He was a charmer, my pop, a real asshole, but he was right. Nobody can stay smooth forever, especially kids like us. One day at the bookstore, we didn’t even hide the drops. Four issues of the same Playboy for kicks, enough audio books to start our own library. No last minute juke either. The lady who stepped in front of us didn’t look old, even with her white hair. Her silk shirt was half unbuttoned and a silver horn necklace sat on the freckled top of her chest. I’m sorry fellows, but I have to check your bag, she said. I kept moving, and looked back all annoyed, like she was asking us for a quarter or something. Beto got polite and stopped. No problem, he said, slamming the heavy bag into her face. She hit the cold tile with a squawk, her palms slapping the ground. There you go, Beto said.
Security found us across from the bus stop, under a Jeep Cherokee. A bus had come and gone, both of us too scared to take it, imagining a
plainclothes waiting to clap the cuffs on. I remember that when the rent- a-cop tapped his nightstick against the fender and said, You little shits better come out here real slow, I started to cry. Beto didn’t say a word, his face stretched out and gray, his hand squeezing mine, the bones in our fingers pressing together.
Nights I drink with Alex and Danny. The Malibou Bar is no good, just washouts and the sucias we can con into joining us. We drink too much, roar at each other and make the skinny bartender move closer to the phone. On the wall hangs a cork dartboard and a Brunswick Gold Crown blocks the bathroom, its bumpers squashed, the felt pulled like old skin.
When the bar begins to shake back and forth like a rumba, I call it a night and go home, through the fields that surround the apartments. In the distance you can see the Raritan, as shiny as an earthworm, the same river my homeboy goes to school on. The dump has long since shut down, and grass has spread over it like a sickly fuzz, and from where I stand, my right hand directing a colorless stream of piss downward, the landfill might be the top of a blond head, square and old.
In the mornings I run. My mother is already up, dressing for her housecleaning job. She says nothing to me, would rather point to the mangú she has prepared than speak.
I run three miles easily, could have pushed a fourth if I were in the mood. I keep an eye out for the recruiter who prowls around our neighborhood in his dark K-car. We’ve spoken before. He was out of
uniform and called me over, jovial, and I thought I was helping some white dude with directions. Would you mind if I asked you a question?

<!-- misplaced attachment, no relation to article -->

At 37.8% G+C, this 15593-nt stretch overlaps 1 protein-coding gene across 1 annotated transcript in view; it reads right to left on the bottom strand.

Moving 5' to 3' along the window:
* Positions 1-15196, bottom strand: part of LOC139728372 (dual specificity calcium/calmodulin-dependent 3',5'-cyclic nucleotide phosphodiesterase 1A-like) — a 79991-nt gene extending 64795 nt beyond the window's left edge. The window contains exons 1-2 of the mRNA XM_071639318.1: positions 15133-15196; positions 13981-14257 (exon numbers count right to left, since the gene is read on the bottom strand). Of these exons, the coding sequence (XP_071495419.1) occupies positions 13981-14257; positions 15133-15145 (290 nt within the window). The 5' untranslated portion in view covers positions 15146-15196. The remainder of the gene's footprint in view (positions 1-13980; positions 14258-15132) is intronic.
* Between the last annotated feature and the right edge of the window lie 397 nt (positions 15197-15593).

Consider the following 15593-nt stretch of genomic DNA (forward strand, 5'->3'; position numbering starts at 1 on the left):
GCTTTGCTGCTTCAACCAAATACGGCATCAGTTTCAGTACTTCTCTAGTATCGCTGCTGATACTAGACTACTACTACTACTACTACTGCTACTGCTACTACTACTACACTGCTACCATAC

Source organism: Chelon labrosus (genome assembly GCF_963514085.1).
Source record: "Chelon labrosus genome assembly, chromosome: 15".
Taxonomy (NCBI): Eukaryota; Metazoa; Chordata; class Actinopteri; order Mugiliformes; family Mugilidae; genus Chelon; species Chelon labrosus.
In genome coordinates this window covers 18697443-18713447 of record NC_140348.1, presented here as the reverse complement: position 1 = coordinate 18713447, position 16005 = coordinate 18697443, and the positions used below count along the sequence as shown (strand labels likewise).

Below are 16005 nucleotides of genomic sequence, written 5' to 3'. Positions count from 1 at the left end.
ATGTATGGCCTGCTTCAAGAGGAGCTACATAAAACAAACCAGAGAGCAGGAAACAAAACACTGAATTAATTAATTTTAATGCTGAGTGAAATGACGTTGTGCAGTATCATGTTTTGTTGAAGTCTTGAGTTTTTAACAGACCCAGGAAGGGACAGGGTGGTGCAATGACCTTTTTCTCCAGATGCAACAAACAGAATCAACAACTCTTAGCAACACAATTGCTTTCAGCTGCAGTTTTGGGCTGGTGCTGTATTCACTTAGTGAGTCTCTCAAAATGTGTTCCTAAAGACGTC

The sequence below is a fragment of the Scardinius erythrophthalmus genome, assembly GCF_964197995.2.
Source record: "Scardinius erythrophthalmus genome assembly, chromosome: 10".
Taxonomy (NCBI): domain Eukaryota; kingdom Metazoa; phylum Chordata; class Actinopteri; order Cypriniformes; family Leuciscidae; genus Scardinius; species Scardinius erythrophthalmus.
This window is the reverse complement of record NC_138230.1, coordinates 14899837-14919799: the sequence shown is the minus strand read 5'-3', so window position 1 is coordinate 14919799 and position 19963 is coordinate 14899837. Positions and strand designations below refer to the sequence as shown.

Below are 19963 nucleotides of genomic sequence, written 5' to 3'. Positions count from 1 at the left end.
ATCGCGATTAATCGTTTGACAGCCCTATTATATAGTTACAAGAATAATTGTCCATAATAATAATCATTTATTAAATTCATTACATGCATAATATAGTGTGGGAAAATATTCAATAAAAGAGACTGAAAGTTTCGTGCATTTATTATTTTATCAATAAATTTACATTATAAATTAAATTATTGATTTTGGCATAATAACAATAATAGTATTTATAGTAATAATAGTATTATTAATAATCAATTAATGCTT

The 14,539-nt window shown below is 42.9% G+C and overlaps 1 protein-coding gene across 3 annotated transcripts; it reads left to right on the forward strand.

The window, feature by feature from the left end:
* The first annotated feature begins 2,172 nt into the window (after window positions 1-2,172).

Do you have a job?
Not right now.
Would you like one? A real career, more than you’ll get around here?
I remember stepping back. Depends on what it is, I said.
Son, I know somebody who’s hiring. It’s the United States government.
Well. Sorry, but I ain’t Army material.
That’s exactly what I used to think, he said, his ten piggy fingers buried in his carpeted steering wheel. But now I have a house, a car, a gun and a wife. Discipline. Loyalty. Can you say that you have those things? Even one?
He’s a southerner, red-haired, his drawl so out of place that the people around here laugh just hearing him. I take to the bushes when I see his car on the road. These days my guts feel loose and cold and I want to be away from here. He won’t have to show me his Desert Eagle or flash the
photos of the skinny Filipino girls sucking dick. He’ll only have to smile and name the places and I’ll listen.
When I reach the apartment, I lean against my door, waiting for my heart to slow, for the pain to lose its edge. I hear my mother’s voice, a whisper from the kitchen. She sounds hurt or nervous, maybe both. At first I’m terrified that Beto’s inside with her but then I look and see the phone cord, swinging lazily. She’s talking to my father, something she knows I disapprove of. He’s in Florida now, a sad guy who calls her and begs for money. He swears that if she moves down there he’ll leave the woman he’s living with. These are lies, I’ve told her, but she still calls him. His words coil inside of her, wrecking her sleep for days. She opens the refrigerator door slightly so that the whir of the compressor masks their conversation. I walk in on her and hang up the phone. That’s enough, I say.
She’s startled, her hand squeezing the loose folds of her neck. That was him, she says quietly.